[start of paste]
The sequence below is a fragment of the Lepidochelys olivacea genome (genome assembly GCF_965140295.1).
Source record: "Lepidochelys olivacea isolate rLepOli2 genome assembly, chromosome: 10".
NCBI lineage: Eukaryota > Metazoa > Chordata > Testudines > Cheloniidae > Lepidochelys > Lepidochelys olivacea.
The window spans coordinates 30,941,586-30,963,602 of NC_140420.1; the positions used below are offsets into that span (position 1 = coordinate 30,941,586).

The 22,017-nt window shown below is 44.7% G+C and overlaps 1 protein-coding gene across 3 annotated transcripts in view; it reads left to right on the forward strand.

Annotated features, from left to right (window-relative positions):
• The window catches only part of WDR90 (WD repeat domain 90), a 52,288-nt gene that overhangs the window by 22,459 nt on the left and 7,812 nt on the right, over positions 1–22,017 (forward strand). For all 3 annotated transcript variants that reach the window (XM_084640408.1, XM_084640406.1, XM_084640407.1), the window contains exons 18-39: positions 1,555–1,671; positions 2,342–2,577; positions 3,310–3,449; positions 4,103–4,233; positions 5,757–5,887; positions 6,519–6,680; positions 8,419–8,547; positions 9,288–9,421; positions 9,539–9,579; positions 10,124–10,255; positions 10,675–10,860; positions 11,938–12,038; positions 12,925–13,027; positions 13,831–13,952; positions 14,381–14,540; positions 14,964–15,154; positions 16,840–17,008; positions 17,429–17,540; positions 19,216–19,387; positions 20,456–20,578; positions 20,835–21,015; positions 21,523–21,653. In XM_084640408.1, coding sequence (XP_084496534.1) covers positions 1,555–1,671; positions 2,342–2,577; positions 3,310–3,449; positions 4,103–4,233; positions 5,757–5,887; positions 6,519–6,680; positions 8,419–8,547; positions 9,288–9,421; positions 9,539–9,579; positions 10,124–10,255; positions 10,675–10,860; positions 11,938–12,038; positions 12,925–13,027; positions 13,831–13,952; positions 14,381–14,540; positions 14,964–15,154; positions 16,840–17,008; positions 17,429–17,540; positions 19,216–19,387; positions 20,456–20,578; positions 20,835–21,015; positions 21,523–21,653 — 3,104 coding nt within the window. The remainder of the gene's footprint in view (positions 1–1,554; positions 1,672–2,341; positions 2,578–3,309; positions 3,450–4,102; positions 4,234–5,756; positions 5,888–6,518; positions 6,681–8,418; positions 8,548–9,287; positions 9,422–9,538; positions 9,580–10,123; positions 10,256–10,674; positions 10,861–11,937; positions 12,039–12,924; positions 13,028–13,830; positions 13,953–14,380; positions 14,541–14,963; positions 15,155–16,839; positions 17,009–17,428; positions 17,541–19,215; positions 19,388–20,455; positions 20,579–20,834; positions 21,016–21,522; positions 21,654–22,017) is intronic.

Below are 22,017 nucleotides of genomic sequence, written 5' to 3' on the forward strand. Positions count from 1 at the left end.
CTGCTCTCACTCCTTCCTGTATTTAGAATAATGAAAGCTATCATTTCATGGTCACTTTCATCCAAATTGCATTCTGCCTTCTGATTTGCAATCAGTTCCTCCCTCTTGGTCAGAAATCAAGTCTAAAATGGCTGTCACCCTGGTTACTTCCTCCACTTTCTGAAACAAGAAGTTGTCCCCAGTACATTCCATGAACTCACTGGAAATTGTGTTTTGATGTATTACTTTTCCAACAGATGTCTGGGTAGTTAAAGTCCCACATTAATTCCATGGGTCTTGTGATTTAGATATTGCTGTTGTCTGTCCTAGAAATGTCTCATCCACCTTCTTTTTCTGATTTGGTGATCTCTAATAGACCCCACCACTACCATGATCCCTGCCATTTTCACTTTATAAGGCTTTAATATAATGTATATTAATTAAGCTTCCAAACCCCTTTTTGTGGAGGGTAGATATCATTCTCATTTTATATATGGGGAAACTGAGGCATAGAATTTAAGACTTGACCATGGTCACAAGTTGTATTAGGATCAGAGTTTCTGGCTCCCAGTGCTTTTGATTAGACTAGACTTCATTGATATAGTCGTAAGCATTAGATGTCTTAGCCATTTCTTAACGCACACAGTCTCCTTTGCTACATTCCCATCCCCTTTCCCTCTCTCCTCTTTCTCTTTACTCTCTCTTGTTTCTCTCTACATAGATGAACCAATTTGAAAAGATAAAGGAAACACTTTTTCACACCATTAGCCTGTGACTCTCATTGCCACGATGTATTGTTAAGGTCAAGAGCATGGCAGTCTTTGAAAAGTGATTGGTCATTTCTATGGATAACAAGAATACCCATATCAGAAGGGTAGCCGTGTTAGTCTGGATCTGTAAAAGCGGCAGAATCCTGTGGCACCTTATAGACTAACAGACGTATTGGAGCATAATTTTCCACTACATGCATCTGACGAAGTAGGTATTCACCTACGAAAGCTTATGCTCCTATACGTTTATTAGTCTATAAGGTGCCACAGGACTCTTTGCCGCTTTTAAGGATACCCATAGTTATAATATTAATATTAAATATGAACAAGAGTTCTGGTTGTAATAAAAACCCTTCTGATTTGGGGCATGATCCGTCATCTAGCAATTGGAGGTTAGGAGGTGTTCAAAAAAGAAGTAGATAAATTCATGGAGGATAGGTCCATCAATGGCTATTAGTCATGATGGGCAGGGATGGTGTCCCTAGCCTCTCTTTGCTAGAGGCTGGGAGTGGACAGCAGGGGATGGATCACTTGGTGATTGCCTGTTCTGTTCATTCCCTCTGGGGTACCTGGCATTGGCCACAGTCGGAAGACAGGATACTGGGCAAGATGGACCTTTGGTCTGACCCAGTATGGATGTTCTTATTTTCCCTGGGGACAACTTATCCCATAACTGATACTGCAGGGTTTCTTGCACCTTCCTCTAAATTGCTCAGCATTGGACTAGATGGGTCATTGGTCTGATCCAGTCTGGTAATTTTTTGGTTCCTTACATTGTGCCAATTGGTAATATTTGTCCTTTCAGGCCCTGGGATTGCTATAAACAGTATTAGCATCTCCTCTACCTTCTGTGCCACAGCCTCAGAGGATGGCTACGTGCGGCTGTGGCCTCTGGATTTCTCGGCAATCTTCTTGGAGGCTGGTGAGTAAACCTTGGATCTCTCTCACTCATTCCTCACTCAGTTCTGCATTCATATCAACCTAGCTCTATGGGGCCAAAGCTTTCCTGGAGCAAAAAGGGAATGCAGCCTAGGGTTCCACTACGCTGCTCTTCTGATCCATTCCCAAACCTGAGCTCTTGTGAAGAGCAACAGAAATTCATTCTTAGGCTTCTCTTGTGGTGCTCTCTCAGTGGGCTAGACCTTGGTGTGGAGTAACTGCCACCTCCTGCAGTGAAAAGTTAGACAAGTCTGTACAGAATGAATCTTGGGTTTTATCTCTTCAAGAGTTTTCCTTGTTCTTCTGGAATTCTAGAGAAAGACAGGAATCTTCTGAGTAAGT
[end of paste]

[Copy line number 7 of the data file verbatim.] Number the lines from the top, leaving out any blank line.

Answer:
• The window catches only part of WDR90 (WD repeat domain 90), a 52,288-nt gene that overhangs the window by 22,459 nt on the left and 7,812 nt on the right, over positions 1–22,017 (forward strand). For all 3 annotated transcript variants that reach the window (XM_084640408.1, XM_084640406.1, XM_084640407.1), the window contains exons 18-39: positions 1,555–1,671; positions 2,342–2,577; positions 3,310–3,449; positions 4,103–4,233; positions 5,757–5,887; positions 6,519–6,680; positions 8,419–8,547; positions 9,288–9,421; positions 9,539–9,579; positions 10,124–10,255; positions 10,675–10,860; positions 11,938–12,038; positions 12,925–13,027; positions 13,831–13,952; positions 14,381–14,540; positions 14,964–15,154; positions 16,840–17,008; positions 17,429–17,540; positions 19,216–19,387; positions 20,456–20,578; positions 20,835–21,015; positions 21,523–21,653. In XM_084640408.1, coding sequence (XP_084496534.1) covers positions 1,555–1,671; positions 2,342–2,577; positions 3,310–3,449; positions 4,103–4,233; positions 5,757–5,887; positions 6,519–6,680; positions 8,419–8,547; positions 9,288–9,421; positions 9,539–9,579; positions 10,124–10,255; positions 10,675–10,860; positions 11,938–12,038; positions 12,925–13,027; positions 13,831–13,952; positions 14,381–14,540; positions 14,964–15,154; positions 16,840–17,008; positions 17,429–17,540; positions 19,216–19,387; positions 20,456–20,578; positions 20,835–21,015; positions 21,523–21,653 — 3,104 coding nt within the window. The remainder of the gene's footprint in view (positions 1–1,554; positions 1,672–2,341; positions 2,578–3,309; positions 3,450–4,102; positions 4,234–5,756; positions 5,888–6,518; positions 6,681–8,418; positions 8,548–9,287; positions 9,422–9,538; positions 9,580–10,123; positions 10,256–10,674; positions 10,861–11,937; positions 12,039–12,924; positions 13,028–13,830; positions 13,953–14,380; positions 14,541–14,963; positions 15,155–16,839; positions 17,009–17,428; positions 17,541–19,215; positions 19,388–20,455; positions 20,579–20,834; positions 21,016–21,522; positions 21,654–22,017) is intronic.